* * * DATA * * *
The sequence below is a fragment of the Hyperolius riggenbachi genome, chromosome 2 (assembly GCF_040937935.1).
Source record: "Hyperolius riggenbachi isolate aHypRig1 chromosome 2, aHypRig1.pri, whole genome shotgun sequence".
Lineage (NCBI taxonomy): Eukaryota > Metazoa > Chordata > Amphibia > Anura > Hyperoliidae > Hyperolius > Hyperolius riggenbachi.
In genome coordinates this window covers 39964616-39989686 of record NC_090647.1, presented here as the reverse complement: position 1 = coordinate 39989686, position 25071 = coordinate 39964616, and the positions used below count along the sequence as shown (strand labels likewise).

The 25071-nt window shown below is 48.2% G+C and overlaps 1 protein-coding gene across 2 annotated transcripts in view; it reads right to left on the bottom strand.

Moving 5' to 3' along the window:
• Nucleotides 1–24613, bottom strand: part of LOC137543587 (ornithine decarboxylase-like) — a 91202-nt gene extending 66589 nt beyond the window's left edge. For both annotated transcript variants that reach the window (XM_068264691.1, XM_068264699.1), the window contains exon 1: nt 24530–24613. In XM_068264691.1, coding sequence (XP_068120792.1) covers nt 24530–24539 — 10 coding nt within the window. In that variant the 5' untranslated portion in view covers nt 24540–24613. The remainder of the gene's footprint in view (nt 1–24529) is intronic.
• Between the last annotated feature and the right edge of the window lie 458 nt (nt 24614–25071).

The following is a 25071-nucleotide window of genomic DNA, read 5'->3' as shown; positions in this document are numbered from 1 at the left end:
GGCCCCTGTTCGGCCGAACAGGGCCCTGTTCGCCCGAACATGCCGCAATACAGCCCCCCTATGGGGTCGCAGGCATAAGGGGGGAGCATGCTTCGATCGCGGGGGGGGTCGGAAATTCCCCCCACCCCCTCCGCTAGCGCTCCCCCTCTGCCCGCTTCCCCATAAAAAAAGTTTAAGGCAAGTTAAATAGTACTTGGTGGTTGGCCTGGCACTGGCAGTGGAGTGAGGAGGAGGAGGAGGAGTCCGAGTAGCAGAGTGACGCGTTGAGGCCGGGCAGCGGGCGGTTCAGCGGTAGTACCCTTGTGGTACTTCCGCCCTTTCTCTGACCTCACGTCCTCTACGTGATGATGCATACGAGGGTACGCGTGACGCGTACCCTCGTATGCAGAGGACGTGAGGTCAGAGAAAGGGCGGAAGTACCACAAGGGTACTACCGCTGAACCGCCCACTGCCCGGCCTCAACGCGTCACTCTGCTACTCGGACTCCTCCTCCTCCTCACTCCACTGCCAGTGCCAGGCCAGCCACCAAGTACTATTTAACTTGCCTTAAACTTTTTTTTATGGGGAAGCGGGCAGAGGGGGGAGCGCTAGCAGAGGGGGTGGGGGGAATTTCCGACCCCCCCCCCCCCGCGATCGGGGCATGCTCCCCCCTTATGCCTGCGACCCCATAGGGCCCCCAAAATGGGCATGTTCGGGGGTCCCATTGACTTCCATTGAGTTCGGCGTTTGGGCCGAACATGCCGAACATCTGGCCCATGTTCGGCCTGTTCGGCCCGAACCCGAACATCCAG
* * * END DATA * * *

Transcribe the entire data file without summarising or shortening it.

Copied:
The sequence below is a fragment of the Hyperolius riggenbachi genome, chromosome 2 (assembly GCF_040937935.1).
Source record: "Hyperolius riggenbachi isolate aHypRig1 chromosome 2, aHypRig1.pri, whole genome shotgun sequence".
Lineage (NCBI taxonomy): Eukaryota > Metazoa > Chordata > Amphibia > Anura > Hyperoliidae > Hyperolius > Hyperolius riggenbachi.
In genome coordinates this window covers 39964616-39989686 of record NC_090647.1, presented here as the reverse complement: position 1 = coordinate 39989686, position 25071 = coordinate 39964616, and the positions used below count along the sequence as shown (strand labels likewise).

The 25071-nt window shown below is 48.2% G+C and overlaps 1 protein-coding gene across 2 annotated transcripts in view; it reads right to left on the bottom strand.

Moving 5' to 3' along the window:
• Nucleotides 1–24613, bottom strand: part of LOC137543587 (ornithine decarboxylase-like) — a 91202-nt gene extending 66589 nt beyond the window's left edge. For both annotated transcript variants that reach the window (XM_068264691.1, XM_068264699.1), the window contains exon 1: nt 24530–24613. In XM_068264691.1, coding sequence (XP_068120792.1) covers nt 24530–24539 — 10 coding nt within the window. In that variant the 5' untranslated portion in view covers nt 24540–24613. The remainder of the gene's footprint in view (nt 1–24529) is intronic.
• Between the last annotated feature and the right edge of the window lie 458 nt (nt 24614–25071).

The following is a 25071-nucleotide window of genomic DNA, read 5'->3' as shown; positions in this document are numbered from 1 at the left end:
GGCCCCTGTTCGGCCGAACAGGGCCCTGTTCGCCCGAACATGCCGCAATACAGCCCCCCTATGGGGTCGCAGGCATAAGGGGGGAGCATGCTTCGATCGCGGGGGGGGTCGGAAATTCCCCCCACCCCCTCCGCTAGCGCTCCCCCTCTGCCCGCTTCCCCATAAAAAAAGTTTAAGGCAAGTTAAATAGTACTTGGTGGTTGGCCTGGCACTGGCAGTGGAGTGAGGAGGAGGAGGAGGAGTCCGAGTAGCAGAGTGACGCGTTGAGGCCGGGCAGCGGGCGGTTCAGCGGTAGTACCCTTGTGGTACTTCCGCCCTTTCTCTGACCTCACGTCCTCTACGTGATGATGCATACGAGGGTACGCGTGACGCGTACCCTCGTATGCAGAGGACGTGAGGTCAGAGAAAGGGCGGAAGTACCACAAGGGTACTACCGCTGAACCGCCCACTGCCCGGCCTCAACGCGTCACTCTGCTACTCGGACTCCTCCTCCTCCTCACTCCACTGCCAGTGCCAGGCCAGCCACCAAGTACTATTTAACTTGCCTTAAACTTTTTTTTATGGGGAAGCGGGCAGAGGGGGGAGCGCTAGCAGAGGGGGTGGGGGGAATTTCCGACCCCCCCCCCCCCGCGATCGGGGCATGCTCCCCCCTTATGCCTGCGACCCCATAGGGCCCCCAAAATGGGCATGTTCGGGGGTCCCATTGACTTCCATTGAGTTCGGCGTTTGGGCCGAACATGCCGAACATCTGGCCCATGTTCGGCCTGTTCGGCCCGAACCCGAACATCCAG